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JInghua, China

The Truth and Fiction Behind
Obama’s Campaign Promises

By Er Xiao

On paper, Obama's second term inaugural address was highly inspirational, which is standard convention for a second term president’s speech: rich in conjecture, poor in facts, a stronger emphasis on impassioned oration than on the actual declaration of policy.

Translated By Chase Coulson

23 January 2013

Edited by Heather Martin


China - JInghua - Original Article (Chinese)

Lies and truths combined, it's the standard of rhetoric. But in practical dealings, you just can't blur the line between truth and fiction. Herein lies the true test of Obama's second term, which will also determine his place in history.

Obama's inaugural address that followed his Jan. 21 oath of office was meant to reaffirm America's national spirit and send out a call for unity. On the domestic affairs front, Obama emphasized that there will be new ideas and new technologies used to remake the government and revamp the tax code and schools, that through equitable means the cost of health care will be driven down and that the federal deficit will be reduced to bring about economic equality. He promised to bring support to the middle class and strengthen Social Security and, on the foreign affairs front, to consolidate U.S. alliances around the world, while simultaneously doing his utmost to resolve differences with other countries peacefully.

On paper, Obama's second term inaugural address was highly inspirational, which is standard convention for a second term president’s speech: rich in conjecture, poor in facts, a stronger emphasis on impassioned oration than on the actual declaration of policy. After all, the primary task of a U.S. president's second term is finishing what he started in the first. But Obama's speech was not completely hollow; among his description of new ideas, he did disclose something “real.”

Faced with a still-stagnant economy, the prime challenge of this new term, Obama reasoned that there are new technologies needed to spur economic recovery. As the president who assumed office amid the financial crisis, Obama's first term was spent as a member of the “fire brigade.” As it stands now, the U.S. economy has moved into the slow recovery phase, which has been shaped largely by returns from the quantitative easing monetary policy, seigniorage privileges and manufacturing. However, this has also created new risks, like the fiscal cliff. Forced to reduce the deficit and government spending power simultaneously, will it be possible to keep up the pace of economic recovery? This is the trial that Obama is currently facing. On account of federal government statutes, the debt ceiling is about to expire, so the trial has become ever more severe.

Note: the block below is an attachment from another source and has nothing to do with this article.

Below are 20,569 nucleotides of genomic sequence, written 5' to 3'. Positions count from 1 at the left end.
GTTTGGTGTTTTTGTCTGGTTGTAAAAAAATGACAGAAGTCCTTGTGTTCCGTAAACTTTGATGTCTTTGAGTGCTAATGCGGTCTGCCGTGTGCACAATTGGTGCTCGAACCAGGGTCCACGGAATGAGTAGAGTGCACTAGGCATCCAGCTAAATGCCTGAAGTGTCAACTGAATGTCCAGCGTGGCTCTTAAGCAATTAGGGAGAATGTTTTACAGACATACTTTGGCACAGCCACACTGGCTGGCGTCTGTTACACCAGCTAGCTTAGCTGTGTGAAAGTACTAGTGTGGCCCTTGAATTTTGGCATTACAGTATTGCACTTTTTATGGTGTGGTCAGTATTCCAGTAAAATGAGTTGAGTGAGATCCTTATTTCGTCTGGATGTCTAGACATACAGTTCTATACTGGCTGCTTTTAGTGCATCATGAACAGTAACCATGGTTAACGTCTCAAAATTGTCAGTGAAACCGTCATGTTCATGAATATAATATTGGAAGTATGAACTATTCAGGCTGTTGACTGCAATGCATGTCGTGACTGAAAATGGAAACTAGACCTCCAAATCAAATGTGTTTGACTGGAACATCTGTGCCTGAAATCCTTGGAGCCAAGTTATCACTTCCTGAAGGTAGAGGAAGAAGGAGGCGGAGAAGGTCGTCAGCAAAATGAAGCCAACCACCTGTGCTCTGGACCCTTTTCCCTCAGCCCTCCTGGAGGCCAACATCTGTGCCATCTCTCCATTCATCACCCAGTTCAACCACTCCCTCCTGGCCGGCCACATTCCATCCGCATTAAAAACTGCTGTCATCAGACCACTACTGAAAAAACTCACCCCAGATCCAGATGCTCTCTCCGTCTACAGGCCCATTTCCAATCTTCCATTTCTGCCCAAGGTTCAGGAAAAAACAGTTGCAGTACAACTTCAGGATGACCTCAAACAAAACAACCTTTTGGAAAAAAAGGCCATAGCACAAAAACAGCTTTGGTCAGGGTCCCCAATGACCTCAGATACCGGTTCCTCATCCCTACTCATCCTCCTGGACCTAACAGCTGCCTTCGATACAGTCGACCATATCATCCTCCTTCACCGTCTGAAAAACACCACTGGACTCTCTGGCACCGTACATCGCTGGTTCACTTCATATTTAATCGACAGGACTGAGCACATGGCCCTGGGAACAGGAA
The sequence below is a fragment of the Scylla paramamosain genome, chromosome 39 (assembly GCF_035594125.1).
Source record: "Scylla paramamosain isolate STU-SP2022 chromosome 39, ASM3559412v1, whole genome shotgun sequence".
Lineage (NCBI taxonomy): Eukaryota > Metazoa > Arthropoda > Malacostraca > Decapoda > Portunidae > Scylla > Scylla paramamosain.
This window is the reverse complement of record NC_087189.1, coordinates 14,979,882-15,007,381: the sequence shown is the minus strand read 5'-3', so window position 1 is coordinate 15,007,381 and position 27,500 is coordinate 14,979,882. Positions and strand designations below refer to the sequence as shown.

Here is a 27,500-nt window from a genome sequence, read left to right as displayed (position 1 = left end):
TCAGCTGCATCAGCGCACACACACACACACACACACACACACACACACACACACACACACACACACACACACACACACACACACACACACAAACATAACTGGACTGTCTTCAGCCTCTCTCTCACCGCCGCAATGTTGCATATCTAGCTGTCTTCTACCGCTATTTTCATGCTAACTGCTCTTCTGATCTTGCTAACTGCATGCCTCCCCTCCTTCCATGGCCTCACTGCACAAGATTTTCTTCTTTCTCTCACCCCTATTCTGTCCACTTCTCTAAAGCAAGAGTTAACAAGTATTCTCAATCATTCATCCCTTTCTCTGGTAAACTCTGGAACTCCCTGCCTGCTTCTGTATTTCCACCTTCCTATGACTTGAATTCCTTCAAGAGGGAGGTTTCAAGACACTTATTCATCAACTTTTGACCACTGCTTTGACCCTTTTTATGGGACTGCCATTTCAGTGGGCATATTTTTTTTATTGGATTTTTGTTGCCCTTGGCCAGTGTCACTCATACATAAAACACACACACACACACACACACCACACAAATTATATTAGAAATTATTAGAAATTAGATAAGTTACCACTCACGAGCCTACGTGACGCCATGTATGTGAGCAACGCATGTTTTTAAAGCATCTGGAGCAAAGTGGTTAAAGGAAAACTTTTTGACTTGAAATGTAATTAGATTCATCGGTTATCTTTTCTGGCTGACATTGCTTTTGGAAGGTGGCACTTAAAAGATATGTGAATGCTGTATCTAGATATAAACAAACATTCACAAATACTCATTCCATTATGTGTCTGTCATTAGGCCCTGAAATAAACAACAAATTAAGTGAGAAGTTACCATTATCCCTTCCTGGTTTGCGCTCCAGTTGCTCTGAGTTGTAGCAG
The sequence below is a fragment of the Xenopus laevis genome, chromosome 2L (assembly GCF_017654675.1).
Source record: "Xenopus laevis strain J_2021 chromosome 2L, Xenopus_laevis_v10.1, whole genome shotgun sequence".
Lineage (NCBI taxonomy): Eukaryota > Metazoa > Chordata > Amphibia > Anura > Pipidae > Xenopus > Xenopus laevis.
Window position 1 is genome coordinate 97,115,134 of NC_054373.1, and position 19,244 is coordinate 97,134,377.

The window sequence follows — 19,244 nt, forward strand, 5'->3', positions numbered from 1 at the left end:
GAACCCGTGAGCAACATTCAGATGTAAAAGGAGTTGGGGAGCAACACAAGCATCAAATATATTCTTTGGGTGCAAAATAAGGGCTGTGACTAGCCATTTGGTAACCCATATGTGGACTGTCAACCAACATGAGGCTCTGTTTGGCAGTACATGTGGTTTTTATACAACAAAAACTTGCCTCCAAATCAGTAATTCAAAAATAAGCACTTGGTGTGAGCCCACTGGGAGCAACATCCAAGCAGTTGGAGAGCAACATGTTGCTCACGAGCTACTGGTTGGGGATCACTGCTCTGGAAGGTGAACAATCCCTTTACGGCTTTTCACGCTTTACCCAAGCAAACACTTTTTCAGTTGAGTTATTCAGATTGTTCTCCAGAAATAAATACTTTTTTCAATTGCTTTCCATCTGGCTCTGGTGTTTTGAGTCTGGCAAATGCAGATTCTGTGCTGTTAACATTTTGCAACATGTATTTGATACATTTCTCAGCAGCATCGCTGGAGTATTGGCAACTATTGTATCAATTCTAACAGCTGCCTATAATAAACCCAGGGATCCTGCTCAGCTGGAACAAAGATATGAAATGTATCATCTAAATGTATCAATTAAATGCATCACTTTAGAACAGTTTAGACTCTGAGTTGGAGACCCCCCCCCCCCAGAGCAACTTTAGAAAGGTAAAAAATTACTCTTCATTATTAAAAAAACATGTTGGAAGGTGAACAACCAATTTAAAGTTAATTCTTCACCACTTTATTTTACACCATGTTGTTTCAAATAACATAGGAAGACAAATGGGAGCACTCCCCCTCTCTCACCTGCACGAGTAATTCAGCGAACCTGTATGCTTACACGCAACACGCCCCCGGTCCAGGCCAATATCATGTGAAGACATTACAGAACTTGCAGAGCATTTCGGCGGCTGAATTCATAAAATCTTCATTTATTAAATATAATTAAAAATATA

In order to avoid the fiscal cliff, everything hinges on congressional bipartisan cooperation, but even with finding a solution to the debt ceiling situation, Obama will ultimately still be faced with a great many unknowns. Even if Congress does come to a unanimous decision, this does not mean the U.S. economy will turn around — using high debts as a means of economic stimulation is not possible to do forever. Perhaps it was based on this consideration that Obama waved the banner of new technology, yet made no mention of “cooperation” with the Republicans, which set off a wave of scorching criticism from the Republican camp. It also signifies that the interplay between the two parties is an important factor that will directly affect U.S. economic and market performance.

What the outside world is following even more closely is the new wording that Obama used to explain foreign affairs: “We will … try and resolve our differences with other nations peacefully.” On the surface, the wording here seemed to continue along with the unilateral logic employed at the conclusion of his first term — namely, withdrawing the troops from the Middle East. In the rapidly changing landscape of last year’s Middle East conflict, there the U.S. was, hovering in the background, which was seemingly a demonstration of this same logic. But one simply can’t ignore the fact that, in the high-profile return to Asia, the U.S. has not exactly been the embodiment of the, “peaceful resolution of differences” that it wishes to be. In the game of East China Sea power, it seems that, behind the standpoint of “fuzzy neutrality,” the U.S. is hardly even trying to cover up the fact that it’s leaning to one side. It goes without saying that this not only presents absolutely no benefit to carrying out dialogues in the area, but also, with joint military exercises constantly being performed in the area, actually exacerbates instability in the region.

Besides that, East Asia is an important market for the U.S., and it is also a key location in which to bring about the U.S.’ economic recovery. If in the peaceful resolution of differences there is a split favoring one region or the other, or if the U.S. says one thing and does another, or if there is some sort of double standard at play here, then it will not be beneficial to stability in the region and could quite possibly cause the U.S. itself to become trapped inside.

Truth and lies blended together — this is the stuff of rhetoric. But in practical application, one simply cannot blur the line between truth and fiction. This will prove to be the true test of Obama’s second term and will also determine his legacy and his ultimate place in history.



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